Why did Jesus have to die, couldn’t God just forgive our sins?

According to Edwards God’s retributive justice needed to be satisfied. That Christ’s death satisfies God’s retributive justice prompted Edwards to write that “the satisfaction of Christ consists in his answering those demands that the law laid on man that were consequent on the breach of the law, which was suffering the penalty of the law.”[5] But Edwards did not think only in terms of retributive justice, he also had rectoral justice in mind.

Rectoral justice “is that aspect of divine justice whereby God rightly governs the cosmos in accordance with his moral law.”[6] According to Edwards, God is glorified when his attributes (e.g. wisdom, justice, holiness, love) are put on display for creatures to see.

If creatures failed to see God’s rectoral justice, God would not be fully glorified. In his infinite wisdom God devised a plan to redeem sinners—the death of the Son on their behalf—that would put this aspect of God’s justice on display. Thus, when Christ dies as our penal substitute two things happen: 1) God’s retributive justice is fulfilled and 2) God’s rectoral justice is displayed so that creation gets the privilege of glorying God for this particular attribute.

How can a perfectly just God punish Jesus who is perfectly righteous?

Most people assume that punishing an innocent person is unjust. So how much more unjust would it be for God to punish a perfectly righteous person! Traditionally God punishing Christ on our behalf has been defended by making use of the concept of imputation. Charles Hodge explains that “to impute is to ascribe to, to reckon to, to lay to one’s charge.”[7] William Lane Craig writes concerning the imputation view of atonement that “although Christ did not himself commit the sins in question, God chose to treat Christ as if he had done those acts.”[8]

Edwards certainly believed in imputation, yet Edwards is also clear that imputation is grounded in Christ’s union with believers. Thus, he explains,

Now the foundation of the propriety of this imputation… seems to lie in these two things: in Christ’s union with God, and his union with men. It would not be proper that the righteousness of any person should be accepted by God for another, but a person that was one with God; nor would it be proper that it should be accepted for any person, but only a person that he is one with.[9]

It was but fair, and what justice required, that seeing Christ would so unite himself by love to sinners that had deserved wrath, that they might be partakers of the Father’s love to him and so they be screened and sheltered, that he himself should receive the Father’s wrath to them. That love of Christ which united him to sinners, assumed their guilt upon himself.[10]

The reason that Christ can assume the punishment for our sin, according to Edwards, is that Christ is seen by the Father as being one with us. For Edwards this is not just a legal declaration—though it is certainly that—it is also a real union. God, according to Edwards, has the power to bring about a real union between two things simply by declaring that two separate things ought to be treated as one.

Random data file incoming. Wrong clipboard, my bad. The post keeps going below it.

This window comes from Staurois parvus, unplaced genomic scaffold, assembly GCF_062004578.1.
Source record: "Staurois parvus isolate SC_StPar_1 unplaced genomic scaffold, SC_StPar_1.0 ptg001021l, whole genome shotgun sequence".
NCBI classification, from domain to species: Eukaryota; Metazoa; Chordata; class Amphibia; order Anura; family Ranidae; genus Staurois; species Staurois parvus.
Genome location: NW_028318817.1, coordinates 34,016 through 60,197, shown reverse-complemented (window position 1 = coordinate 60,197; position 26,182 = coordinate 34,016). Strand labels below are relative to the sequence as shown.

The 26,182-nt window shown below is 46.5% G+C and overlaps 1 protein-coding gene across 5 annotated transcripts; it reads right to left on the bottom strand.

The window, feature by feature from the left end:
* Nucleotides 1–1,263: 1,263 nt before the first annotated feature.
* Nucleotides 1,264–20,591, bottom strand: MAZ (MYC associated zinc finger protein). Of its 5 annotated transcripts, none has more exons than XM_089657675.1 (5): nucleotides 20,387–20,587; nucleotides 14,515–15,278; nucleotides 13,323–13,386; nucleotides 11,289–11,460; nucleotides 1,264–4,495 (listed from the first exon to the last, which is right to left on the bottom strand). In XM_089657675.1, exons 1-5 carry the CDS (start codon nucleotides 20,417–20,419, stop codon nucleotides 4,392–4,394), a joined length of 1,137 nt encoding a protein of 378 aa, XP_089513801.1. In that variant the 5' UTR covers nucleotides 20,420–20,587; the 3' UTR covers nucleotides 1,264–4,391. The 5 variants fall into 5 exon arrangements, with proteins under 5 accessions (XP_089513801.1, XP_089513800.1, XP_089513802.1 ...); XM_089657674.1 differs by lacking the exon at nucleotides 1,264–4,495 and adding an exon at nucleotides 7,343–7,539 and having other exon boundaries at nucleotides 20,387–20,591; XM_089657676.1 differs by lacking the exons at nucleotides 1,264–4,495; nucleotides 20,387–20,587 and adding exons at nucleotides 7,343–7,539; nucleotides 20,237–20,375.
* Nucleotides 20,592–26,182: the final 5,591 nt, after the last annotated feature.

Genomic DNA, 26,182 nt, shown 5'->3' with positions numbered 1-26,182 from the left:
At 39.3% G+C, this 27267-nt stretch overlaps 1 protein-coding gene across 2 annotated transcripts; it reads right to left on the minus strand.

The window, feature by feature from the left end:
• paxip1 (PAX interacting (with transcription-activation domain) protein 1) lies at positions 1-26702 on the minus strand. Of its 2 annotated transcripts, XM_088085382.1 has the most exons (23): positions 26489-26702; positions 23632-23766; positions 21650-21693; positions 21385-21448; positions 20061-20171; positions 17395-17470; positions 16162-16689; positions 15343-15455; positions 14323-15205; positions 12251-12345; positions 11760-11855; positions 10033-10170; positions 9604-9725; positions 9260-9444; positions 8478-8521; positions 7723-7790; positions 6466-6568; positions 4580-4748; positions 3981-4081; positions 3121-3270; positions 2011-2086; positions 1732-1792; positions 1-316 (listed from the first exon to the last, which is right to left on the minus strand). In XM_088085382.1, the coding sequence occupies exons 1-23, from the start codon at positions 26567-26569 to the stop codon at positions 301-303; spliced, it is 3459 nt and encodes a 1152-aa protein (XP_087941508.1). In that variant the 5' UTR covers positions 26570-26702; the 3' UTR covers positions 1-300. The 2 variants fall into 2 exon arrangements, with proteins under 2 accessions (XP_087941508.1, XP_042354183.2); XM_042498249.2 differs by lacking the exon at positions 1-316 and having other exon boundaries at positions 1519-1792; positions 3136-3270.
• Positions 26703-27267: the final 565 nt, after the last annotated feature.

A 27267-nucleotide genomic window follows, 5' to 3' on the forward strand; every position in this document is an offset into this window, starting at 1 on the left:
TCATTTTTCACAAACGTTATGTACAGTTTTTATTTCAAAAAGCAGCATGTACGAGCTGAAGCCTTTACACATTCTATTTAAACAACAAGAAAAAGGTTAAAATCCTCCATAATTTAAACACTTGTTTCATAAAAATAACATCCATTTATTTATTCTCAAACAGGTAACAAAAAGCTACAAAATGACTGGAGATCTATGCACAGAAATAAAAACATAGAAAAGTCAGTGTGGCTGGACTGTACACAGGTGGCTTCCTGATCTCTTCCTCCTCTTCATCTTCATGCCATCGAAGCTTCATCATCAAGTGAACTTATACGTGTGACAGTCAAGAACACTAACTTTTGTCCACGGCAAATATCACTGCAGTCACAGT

This, Edwards explains, is how Adam’s sin is imputed to us; it is also how our sins are imputed to Christ and his righteousness is imputed to us.[11] So, to the question, “How can God justly punish Christ who is innocent?” Edwards responds by saying that although Christ is innocent, our guilt is transferred to him in virtue of God’s declaration that we are united to Christ.


For Edwards, like many of us, penal substitution occupied a central place in the gospel; he once wrote that penal substitution “is as it were the center and hinge of all doctrines of pure revelation.”[12] His understanding of the penal substitution has the potential to help those struggling to understand the doctrine see the wisdom, glory, and love of our savior more clearly.


[1] Fleming Rutledge, The Crucifixion: Understanding the Death of Jesus Christ (Grand Rapids: Eerdmans, 2015), 489–506.

[2] Rutledge, The Crucifixion, 506.

[3] Jonathan Edwards, The Works of Jonathan Edwards, vol. 13: The “Miscellanies,” Entry Nos. a-z, aa-zz,1-500, ed. Thomas Schafer (New Haven, CT: Yale University Press, 1994), 406. Misc. 327(a).

[4] Brandon Crawford, Jonathan Edwards on the Atonement: Understanding the Legacy of America’s Greatest Theologian (Eugene: Wipf and Stock, 2017), 131.

[5] Jonathan Edwards, The Works of Jonathan Edwards, vol. 9: A History of the Work of Redemption, ed. John Wilson (New Haven, CT: Yale University Press, 1989), 305.

[6] Oliver Crips and Kyle Strobel, Jonathan Edwards: An Introduction to His Thought (Grand Rapids: Eerdmans, 2018), 141.

[7] Charles Hodge, Systematic Theology, vol. 3, Soteriology (Peabody, Mass: Hendrickson, 2011), 144.

[8] William Lane Craig, The Atonement (New York: Cambridge University Press, 2018), 61–2.

[9] Jonathan Edwards, The Works of Jonathan Edwards, vol. 14: Sermons and Discourses: 1723–1729, ed. Kenneth P. Minkema (New Haven, CT: Yale University Press, 1997), 401.

[10] WJE 13:526

[11] Jonathan Edwards, The Works of Jonathan Edwards, vol. 3: Original Sin, ed. Clyde Holbrook (New Haven, CT: Yale University Press, 1970), 405.

[12] Jonathan Edwards, The Works of Jonathan Edwards Online, vol. 27: “Controversies” Notebook, ed. Jonathan Edwards Center (New Haven, CT: Yale University Press, 2008).